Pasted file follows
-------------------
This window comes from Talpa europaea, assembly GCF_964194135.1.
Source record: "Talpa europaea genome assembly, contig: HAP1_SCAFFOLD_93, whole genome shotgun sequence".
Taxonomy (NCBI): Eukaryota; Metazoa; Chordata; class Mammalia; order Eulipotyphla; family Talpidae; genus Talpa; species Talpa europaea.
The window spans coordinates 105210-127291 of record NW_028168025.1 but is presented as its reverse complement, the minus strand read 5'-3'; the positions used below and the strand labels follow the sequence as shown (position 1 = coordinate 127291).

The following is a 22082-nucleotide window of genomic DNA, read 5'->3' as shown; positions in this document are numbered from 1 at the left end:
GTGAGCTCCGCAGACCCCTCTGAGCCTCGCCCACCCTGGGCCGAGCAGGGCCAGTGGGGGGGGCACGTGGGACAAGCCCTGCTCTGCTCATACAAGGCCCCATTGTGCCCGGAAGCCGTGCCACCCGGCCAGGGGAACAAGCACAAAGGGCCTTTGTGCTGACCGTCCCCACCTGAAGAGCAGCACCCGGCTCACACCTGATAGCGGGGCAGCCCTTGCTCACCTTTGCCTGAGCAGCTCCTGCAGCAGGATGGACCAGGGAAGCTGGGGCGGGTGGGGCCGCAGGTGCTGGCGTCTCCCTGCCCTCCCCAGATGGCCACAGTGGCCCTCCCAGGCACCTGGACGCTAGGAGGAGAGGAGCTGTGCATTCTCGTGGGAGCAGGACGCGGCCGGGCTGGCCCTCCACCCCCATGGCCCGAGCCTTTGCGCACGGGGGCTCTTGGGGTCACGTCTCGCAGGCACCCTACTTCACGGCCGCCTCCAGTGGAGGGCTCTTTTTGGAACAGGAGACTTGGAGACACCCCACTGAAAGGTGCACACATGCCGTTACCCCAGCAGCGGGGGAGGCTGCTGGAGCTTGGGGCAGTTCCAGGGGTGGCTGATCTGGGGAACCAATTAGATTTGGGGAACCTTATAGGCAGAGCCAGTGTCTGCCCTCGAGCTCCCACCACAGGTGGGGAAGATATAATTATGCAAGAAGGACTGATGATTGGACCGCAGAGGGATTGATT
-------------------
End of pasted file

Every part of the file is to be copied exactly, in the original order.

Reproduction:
This window comes from Talpa europaea, assembly GCF_964194135.1.
Source record: "Talpa europaea genome assembly, contig: HAP1_SCAFFOLD_93, whole genome shotgun sequence".
Taxonomy (NCBI): Eukaryota; Metazoa; Chordata; class Mammalia; order Eulipotyphla; family Talpidae; genus Talpa; species Talpa europaea.
The window spans coordinates 105210-127291 of record NW_028168025.1 but is presented as its reverse complement, the minus strand read 5'-3'; the positions used below and the strand labels follow the sequence as shown (position 1 = coordinate 127291).

The following is a 22082-nucleotide window of genomic DNA, read 5'->3' as shown; positions in this document are numbered from 1 at the left end:
GTGAGCTCCGCAGACCCCTCTGAGCCTCGCCCACCCTGGGCCGAGCAGGGCCAGTGGGGGGGGCACGTGGGACAAGCCCTGCTCTGCTCATACAAGGCCCCATTGTGCCCGGAAGCCGTGCCACCCGGCCAGGGGAACAAGCACAAAGGGCCTTTGTGCTGACCGTCCCCACCTGAAGAGCAGCACCCGGCTCACACCTGATAGCGGGGCAGCCCTTGCTCACCTTTGCCTGAGCAGCTCCTGCAGCAGGATGGACCAGGGAAGCTGGGGCGGGTGGGGCCGCAGGTGCTGGCGTCTCCCTGCCCTCCCCAGATGGCCACAGTGGCCCTCCCAGGCACCTGGACGCTAGGAGGAGAGGAGCTGTGCATTCTCGTGGGAGCAGGACGCGGCCGGGCTGGCCCTCCACCCCCATGGCCCGAGCCTTTGCGCACGGGGGCTCTTGGGGTCACGTCTCGCAGGCACCCTACTTCACGGCCGCCTCCAGTGGAGGGCTCTTTTTGGAACAGGAGACTTGGAGACACCCCACTGAAAGGTGCACACATGCCGTTACCCCAGCAGCGGGGGAGGCTGCTGGAGCTTGGGGCAGTTCCAGGGGTGGCTGATCTGGGGAACCAATTAGATTTGGGGAACCTTATAGGCAGAGCCAGTGTCTGCCCTCGAGCTCCCACCACAGGTGGGGAAGATATAATTATGCAAGAAGGACTGATGATTGGACCGCAGAGGGATTGATT